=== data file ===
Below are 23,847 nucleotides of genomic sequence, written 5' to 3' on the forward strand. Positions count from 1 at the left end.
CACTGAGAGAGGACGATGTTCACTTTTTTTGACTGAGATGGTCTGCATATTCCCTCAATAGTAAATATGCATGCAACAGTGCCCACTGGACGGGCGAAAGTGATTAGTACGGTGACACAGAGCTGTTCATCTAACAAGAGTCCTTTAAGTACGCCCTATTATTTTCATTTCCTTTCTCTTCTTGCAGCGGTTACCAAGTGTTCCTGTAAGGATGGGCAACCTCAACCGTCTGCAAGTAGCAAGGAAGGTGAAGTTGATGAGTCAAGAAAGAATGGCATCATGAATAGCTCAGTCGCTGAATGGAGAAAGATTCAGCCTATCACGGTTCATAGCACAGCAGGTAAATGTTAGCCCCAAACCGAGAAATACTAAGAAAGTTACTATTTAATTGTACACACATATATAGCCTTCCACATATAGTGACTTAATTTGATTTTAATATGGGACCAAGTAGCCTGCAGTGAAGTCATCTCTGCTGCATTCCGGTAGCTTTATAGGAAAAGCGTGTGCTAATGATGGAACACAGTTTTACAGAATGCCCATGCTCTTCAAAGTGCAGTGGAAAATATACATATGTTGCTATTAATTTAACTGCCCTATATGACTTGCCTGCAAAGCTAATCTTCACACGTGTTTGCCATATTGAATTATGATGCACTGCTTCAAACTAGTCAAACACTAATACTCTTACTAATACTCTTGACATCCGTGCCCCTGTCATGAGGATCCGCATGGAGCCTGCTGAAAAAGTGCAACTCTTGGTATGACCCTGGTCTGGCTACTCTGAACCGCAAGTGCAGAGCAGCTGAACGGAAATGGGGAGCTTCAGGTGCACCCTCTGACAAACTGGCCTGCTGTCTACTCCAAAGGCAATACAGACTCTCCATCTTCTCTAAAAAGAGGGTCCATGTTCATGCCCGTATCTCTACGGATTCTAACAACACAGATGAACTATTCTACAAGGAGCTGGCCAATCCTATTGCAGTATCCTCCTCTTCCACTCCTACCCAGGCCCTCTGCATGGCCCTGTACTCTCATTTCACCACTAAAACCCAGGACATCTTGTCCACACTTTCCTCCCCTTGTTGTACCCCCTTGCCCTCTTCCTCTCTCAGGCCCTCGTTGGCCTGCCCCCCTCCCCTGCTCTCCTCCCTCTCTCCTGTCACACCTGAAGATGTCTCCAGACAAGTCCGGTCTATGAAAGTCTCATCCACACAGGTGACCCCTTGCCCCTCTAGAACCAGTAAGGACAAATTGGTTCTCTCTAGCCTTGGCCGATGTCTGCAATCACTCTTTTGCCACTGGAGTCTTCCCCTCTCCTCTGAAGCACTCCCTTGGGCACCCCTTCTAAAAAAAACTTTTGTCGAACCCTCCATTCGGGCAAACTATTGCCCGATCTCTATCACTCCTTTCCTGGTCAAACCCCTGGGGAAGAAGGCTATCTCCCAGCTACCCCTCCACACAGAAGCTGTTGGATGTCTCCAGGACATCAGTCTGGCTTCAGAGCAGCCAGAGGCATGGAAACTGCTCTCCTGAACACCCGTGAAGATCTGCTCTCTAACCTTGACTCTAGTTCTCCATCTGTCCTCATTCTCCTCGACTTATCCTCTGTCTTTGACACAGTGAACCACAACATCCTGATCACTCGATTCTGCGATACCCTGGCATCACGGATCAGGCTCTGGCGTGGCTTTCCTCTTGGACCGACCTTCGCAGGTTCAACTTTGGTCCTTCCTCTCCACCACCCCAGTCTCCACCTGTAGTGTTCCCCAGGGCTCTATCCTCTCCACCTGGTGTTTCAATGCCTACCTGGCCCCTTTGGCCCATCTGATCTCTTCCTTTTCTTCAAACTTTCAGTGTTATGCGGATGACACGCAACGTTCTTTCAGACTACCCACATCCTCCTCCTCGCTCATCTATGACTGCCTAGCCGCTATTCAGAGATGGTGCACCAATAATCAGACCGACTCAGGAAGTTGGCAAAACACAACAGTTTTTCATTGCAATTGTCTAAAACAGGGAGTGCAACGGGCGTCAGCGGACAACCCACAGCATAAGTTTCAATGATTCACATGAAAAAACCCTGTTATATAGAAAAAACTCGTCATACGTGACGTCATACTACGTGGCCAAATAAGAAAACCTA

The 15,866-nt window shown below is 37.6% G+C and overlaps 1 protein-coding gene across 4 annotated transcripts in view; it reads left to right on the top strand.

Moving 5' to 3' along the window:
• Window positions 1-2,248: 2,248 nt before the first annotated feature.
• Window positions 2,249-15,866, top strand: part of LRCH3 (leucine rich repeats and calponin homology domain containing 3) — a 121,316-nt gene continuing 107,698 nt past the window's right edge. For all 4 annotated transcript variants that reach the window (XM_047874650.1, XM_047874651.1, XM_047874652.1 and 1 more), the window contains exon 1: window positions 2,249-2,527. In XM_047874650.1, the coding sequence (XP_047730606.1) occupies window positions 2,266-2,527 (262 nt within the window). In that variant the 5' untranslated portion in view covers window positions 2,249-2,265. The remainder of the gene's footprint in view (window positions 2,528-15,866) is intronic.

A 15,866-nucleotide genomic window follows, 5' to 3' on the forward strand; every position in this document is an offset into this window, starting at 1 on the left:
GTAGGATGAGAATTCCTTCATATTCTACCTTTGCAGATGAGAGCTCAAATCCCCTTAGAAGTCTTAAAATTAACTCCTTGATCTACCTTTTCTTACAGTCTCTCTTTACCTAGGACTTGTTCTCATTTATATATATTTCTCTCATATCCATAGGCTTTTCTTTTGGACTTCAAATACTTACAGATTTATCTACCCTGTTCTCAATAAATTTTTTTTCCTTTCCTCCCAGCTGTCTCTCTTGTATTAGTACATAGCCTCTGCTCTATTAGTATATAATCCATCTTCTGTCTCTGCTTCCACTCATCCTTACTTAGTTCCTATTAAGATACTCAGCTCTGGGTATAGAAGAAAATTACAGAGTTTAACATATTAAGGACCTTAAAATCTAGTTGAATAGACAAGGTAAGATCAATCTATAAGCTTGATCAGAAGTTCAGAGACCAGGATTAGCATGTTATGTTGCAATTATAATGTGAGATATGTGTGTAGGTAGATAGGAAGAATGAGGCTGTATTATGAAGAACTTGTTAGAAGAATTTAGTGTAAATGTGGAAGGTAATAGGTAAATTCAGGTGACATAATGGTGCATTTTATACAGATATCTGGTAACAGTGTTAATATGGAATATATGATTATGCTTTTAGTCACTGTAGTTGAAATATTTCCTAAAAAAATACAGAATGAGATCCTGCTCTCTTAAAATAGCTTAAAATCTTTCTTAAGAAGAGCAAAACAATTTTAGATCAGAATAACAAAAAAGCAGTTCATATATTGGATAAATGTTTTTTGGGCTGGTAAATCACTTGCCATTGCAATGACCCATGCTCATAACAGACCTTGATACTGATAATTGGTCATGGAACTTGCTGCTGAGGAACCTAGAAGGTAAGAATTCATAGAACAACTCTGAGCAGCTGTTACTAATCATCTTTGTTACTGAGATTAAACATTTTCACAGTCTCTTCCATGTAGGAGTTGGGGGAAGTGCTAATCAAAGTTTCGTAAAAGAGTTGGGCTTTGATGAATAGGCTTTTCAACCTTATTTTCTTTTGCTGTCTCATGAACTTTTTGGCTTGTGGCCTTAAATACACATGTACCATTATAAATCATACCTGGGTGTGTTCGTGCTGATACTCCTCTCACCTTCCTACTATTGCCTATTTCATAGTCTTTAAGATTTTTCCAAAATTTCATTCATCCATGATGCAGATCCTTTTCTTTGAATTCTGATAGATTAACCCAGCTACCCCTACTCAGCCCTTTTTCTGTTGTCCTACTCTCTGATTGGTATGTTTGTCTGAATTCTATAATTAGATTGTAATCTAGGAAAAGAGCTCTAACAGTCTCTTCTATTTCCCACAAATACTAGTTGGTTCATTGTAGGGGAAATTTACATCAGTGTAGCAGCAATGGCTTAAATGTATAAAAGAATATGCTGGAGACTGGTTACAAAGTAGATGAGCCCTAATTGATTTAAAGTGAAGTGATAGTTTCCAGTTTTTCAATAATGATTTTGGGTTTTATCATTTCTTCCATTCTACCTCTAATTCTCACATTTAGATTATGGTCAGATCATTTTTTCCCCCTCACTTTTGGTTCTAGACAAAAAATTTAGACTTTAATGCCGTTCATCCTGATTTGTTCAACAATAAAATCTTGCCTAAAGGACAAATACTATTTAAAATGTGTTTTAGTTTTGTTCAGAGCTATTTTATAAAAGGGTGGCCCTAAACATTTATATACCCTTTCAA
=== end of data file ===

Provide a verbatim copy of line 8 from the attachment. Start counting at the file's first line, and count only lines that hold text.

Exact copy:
GTAGGATGAGAATTCCTTCATATTCTACCTTTGCAGATGAGAGCTCAAATCCCCTTAGAAGTCTTAAAATTAACTCCTTGATCTACCTTTTCTTACAGTCTCTCTTTACCTAGGACTTGTTCTCATTTATATATATTTCTCTCATATCCATAGGCTTTTCTTTTGGACTTCAAATACTTACAGATTTATCTACCCTGTTCTCAATAAATTTTTTTTCCTTTCCTCCCAGCTGTCTCTCTTGTATTAGTACATAGCCTCTGCTCTATTAGTATATAATCCATCTTCTGTCTCTGCTTCCACTCATCCTTACTTAGTTCCTATTAAGATACTCAGCTCTGGGTATAGAAGAAAATTACAGAGTTTAACATATTAAGGACCTTAAAATCTAGTTGAATAGACAAGGTAAGATCAATCTATAAGCTTGATCAGAAGTTCAGAGACCAGGATTAGCATGTTATGTTGCAATTATAATGTGAGATATGTGTGTAGGTAGATAGGAAGAATGAGGCTGTATTATGAAGAACTTGTTAGAAGAATTTAGTGTAAATGTGGAAGGTAATAGGTAAATTCAGGTGACATAATGGTGCATTTTATACAGATATCTGGTAACAGTGTTAATATGGAATATATGATTATGCTTTTAGTCACTGTAGTTGAAATATTTCCTAAAAAAATACAGAATGAGATCCTGCTCTCTTAAAATAGCTTAAAATCTTTCTTAAGAAGAGCAAAACAATTTTAGATCAGAATAACAAAAAAGCAGTTCATATATTGGATAAATGTTTTTTGGGCTGGTAAATCACTTGCCATTGCAATGACCCATGCTCATAACAGACCTTGATACTGATAATTGGTCATGGAACTTGCTGCTGAGGAACCTAGAAGGTAAGAATTCATAGAACAACTCTGAGCAGCTGTTACTAATCATCTTTGTTACTGAGATTAAACATTTTCACAGTCTCTTCCATGTAGGAGTTGGGGGAAGTGCTAATCAAAGTTTCGTAAAAGAGTTGGGCTTTGATGAATAGGCTTTTCAACCTTATTTTCTTTTGCTGTCTCATGAACTTTTTGGCTTGTGGCCTTAAATACACATGTACCATTATAAATCATACCTGGGTGTGTTCGTGCTGATACTCCTCTCACCTTCCTACTATTGCCTATTTCATAGTCTTTAAGATTTTTCCAAAATTTCATTCATCCATGATGCAGATCCTTTTCTTTGAATTCTGATAGATTAACCCAGCTACCCCTACTCAGCCCTTTTTCTGTTGTCCTACTCTCTGATTGGTATGTTTGTCTGAATTCTATAATTAGATTGTAATCTAGGAAAAGAGCTCTAACAGTCTCTTCTATTTCCCACAAATACTAGTTGGTTCATTGTAGGGGAAATTTACATCAGTGTAGCAGCAATGGCTTAAATGTATAAAAGAATATGCTGGAGACTGGTTACAAAGTAGATGAGCCCTAATTGATTTAAAGTGAAGTGATAGTTTCCAGTTTTTCAATAATGATTTTGGGTTTTATCATTTCTTCCATTCTACCTCTAATTCTCACATTTAGATTATGGTCAGATCATTTTTTCCCCCTCACTTTTGGTTCTAGACAAAAAATTTAGACTTTAATGCCGTTCATCCTGATTTGTTCAACAATAAAATCTTGCCTAAAGGACAAATACTATTTAAAATGTGTTTTAGTTTTGTTCAGAGCTATTTTATAAAAGGGTGGCCCTAAACATTTATATACCCTTTCAA